Ice with a strong fabric deforms more readily in some directions. Nicholas Rathmann levels up the theory with a better treatment of how grains influence bulk properties. The impact can be an order of magnitude difference in bulk enhancement factors.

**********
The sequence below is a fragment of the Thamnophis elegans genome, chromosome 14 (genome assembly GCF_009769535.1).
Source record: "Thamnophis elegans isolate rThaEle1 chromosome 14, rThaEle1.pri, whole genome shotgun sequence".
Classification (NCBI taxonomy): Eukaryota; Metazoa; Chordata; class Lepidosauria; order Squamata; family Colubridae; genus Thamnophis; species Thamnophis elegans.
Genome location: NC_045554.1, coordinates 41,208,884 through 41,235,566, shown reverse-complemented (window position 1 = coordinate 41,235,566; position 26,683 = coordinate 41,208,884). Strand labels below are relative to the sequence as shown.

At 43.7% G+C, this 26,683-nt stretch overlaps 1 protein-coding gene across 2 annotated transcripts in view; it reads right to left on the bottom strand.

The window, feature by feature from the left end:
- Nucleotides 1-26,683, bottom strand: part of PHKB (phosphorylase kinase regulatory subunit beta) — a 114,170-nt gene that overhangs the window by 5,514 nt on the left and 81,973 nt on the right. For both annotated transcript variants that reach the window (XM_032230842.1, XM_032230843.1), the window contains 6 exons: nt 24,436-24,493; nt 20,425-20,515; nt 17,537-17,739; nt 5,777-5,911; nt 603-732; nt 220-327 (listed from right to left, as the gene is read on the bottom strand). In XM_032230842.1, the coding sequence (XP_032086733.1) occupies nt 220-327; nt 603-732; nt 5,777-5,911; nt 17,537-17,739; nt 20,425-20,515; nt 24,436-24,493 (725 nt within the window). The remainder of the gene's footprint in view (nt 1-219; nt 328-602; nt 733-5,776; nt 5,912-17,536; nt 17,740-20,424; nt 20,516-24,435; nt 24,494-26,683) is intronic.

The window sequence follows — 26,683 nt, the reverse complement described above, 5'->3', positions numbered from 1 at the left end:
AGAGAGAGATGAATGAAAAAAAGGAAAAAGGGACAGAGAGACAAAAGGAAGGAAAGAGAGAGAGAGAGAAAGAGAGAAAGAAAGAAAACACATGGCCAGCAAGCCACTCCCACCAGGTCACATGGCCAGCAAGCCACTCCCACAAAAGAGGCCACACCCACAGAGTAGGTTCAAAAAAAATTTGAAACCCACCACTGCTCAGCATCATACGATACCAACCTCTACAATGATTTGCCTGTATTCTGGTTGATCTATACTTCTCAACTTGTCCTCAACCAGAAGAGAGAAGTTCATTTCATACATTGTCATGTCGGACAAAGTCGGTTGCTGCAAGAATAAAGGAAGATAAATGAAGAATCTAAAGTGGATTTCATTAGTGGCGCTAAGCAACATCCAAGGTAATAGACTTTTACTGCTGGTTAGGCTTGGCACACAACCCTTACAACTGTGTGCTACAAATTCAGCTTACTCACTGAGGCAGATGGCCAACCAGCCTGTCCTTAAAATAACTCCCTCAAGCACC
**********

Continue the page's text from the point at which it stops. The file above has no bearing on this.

Bulk directional enhancement-factors are derived from a transversely isotropic grain rheology in the case of orientation-dependent and orientation-independent nonlinear grain fluidities, assuming stress homogenization over the polycrystal scale. By considering evolving single-maximum and girdle fabrics, we find that bulk (polycrystalline) rheologies relying on a transversely isotropic grain rheology with an orientation-independent fluidity might underestimate bulk strain-rate enhancements for intermediate-to-strong fabrics of up to a factor of ten. Hence, our work hence extends previous results based on simple basal-slip (Schmid) models to the transversely isotropic rheology, particularly relevant for large-scale anisotropic ice-flow modelling. In order to derive bulk enhancement-factors for arbitrary fabrics, we expand the c-axis distribution in terms of a spherical harmonic series, which allows the rheology-required structure tensors through order eight to easily be calculated. This new non-parametric spectral fabric model thus provides an alternative to current structure-tensor-based modelling.